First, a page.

Emilia Clarke Reveals Her Near-Death Experience After Game Of Thrones Season 1


On screen, she’s Daenerys Targaryen, Breaker of Chains and Mother of Dragons. But Emilia Clarke has endured numerous health scares over the past number of years that she’s only now beginning to share.

In a candid post on The New Yorker, Clarke shared a deeply personal account of her subarachnoid hemorrhage, and how it left her on the brink of death soon after Game of Thrones season 1 had wrapped. Her story begins in 2011, when HBO’s fledgling fantasy series had just started to stake its claim for the throne.

Emilia Clarke, on the other hand, was still adjusting to her newfound fame, but soon found comfort in fitness. For her, the gym was a stress-buster – that one place where all her fear and apprehension washed away so that she could focus intently on her workout. It wasn’t long before Clarke realized something was wrong, though.

When I started my workout, I had to force myself through the first few exercises. Then my trainer had me get into the plank position, and I immediately felt as though an elastic band were squeezing my brain. I tried to ignore the pain and push through it, but I just couldn’t. I told my trainer I had to take a break. Somehow, almost crawling, I made it to the locker room. I reached the toilet, sank to my knees, and proceeded to be violently, voluminously ill. Meanwhile, the pain—shooting, stabbing, constricting pain—was getting worse. At some level, I knew what was happening: my brain was damaged. I was sent for an MRI, a brain scan. The diagnosis was quick and ominous: a subarachnoid hemorrhage (SAH), a life-threatening type of stroke, caused by bleeding into the space surrounding the brain. I’d had an aneurysm.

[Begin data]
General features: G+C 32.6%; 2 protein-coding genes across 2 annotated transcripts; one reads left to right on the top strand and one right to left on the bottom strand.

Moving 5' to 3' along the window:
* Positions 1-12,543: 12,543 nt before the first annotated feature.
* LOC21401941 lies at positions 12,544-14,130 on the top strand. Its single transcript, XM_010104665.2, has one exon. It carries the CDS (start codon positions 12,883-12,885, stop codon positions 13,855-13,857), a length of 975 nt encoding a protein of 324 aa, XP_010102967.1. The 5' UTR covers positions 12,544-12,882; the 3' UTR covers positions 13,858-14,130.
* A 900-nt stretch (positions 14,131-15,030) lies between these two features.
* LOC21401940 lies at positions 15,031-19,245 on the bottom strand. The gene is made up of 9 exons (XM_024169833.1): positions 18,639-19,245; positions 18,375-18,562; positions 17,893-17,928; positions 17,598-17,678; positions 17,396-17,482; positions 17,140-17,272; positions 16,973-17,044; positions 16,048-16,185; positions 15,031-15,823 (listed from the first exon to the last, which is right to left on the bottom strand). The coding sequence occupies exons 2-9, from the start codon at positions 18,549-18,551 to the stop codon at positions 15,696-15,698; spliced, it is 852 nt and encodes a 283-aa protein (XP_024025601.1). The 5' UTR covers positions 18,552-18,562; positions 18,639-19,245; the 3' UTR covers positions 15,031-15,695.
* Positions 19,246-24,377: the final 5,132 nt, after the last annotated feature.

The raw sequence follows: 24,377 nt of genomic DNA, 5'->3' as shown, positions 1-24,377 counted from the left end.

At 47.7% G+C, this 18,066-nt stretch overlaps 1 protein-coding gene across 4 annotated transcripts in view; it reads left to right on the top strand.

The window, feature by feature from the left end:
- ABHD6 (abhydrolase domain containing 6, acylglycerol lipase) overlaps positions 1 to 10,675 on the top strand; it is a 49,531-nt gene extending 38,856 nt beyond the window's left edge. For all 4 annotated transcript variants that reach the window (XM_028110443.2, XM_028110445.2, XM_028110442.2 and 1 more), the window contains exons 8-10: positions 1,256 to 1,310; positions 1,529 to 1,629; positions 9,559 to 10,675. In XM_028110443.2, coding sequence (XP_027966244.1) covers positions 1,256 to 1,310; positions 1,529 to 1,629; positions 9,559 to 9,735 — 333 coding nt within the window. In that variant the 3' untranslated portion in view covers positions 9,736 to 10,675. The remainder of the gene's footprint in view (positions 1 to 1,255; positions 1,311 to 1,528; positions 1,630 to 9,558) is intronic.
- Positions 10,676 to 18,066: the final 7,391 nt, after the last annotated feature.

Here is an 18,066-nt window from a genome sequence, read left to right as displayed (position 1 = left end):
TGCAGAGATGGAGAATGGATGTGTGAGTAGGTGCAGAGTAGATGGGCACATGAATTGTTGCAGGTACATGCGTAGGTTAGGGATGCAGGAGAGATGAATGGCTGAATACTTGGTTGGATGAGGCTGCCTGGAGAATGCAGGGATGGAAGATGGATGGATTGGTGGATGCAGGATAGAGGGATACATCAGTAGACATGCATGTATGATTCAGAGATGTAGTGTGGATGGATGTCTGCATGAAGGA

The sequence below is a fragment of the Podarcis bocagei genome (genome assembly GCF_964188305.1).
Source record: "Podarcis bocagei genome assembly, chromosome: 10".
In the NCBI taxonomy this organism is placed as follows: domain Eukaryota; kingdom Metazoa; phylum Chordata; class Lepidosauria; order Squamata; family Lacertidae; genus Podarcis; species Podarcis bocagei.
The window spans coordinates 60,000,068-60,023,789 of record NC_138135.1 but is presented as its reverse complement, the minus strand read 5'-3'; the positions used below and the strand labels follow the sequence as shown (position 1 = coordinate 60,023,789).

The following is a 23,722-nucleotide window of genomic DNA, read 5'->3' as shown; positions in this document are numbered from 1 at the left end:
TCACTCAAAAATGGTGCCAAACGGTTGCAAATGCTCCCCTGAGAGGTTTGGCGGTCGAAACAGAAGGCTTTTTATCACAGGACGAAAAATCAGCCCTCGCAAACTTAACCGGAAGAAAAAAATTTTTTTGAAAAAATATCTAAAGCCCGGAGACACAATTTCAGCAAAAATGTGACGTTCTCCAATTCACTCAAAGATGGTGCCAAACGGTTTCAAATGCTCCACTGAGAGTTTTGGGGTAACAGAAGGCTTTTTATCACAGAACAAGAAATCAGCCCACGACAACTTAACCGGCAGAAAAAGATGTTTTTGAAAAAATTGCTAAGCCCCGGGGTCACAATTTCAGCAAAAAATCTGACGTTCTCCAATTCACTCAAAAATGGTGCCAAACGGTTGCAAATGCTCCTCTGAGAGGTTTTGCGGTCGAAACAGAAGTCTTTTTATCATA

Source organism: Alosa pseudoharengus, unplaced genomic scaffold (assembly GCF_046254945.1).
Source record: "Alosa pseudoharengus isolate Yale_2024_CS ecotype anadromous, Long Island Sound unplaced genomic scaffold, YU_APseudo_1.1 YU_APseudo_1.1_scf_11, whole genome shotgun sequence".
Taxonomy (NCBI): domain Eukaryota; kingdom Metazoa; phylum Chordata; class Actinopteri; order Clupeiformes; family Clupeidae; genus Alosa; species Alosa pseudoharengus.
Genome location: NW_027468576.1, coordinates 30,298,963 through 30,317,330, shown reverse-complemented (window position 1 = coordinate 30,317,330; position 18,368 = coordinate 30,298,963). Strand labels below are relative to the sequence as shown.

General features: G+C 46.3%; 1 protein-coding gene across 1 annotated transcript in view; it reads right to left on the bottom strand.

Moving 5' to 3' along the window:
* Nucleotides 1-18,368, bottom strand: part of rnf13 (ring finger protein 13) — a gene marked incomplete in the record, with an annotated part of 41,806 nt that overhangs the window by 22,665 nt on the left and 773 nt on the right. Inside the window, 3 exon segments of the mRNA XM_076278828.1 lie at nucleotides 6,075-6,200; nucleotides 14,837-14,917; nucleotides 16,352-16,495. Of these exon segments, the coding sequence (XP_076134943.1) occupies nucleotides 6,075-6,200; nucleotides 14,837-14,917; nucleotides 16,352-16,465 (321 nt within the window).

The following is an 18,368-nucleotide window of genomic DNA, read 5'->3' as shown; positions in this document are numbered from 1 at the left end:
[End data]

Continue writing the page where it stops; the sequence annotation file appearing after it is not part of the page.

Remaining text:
Filming on Game of Thrones seasons 2 and 3 were particularly difficult, after Clarke was informed that she was would require another, more invasive surgery. And so began a long road to recovery, during which time the actress feared for her memory and mobility. Thankfully, she made a full recovery, and feels the time is nigh to share it with her impassioned followers.

But now, after keeping quiet all these years, I’m telling you the truth in full. Please believe me: I know that I am hardly unique, hardly alone. Countless people have suffered far worse, and with nothing like the care I was so lucky to receive.

Long may that continue. You have to respect Clarke’s resilience, especially during the production of Game of Thrones season 2 and 3, when the prognosis was much, much worse. Thankfully, she’s “healed beyond my most unreasonable hopes,” and will be back on our screens to close the book on her Daenerys Targaryen saga once and for all. And thank the gods for that.

Source: New Yorker

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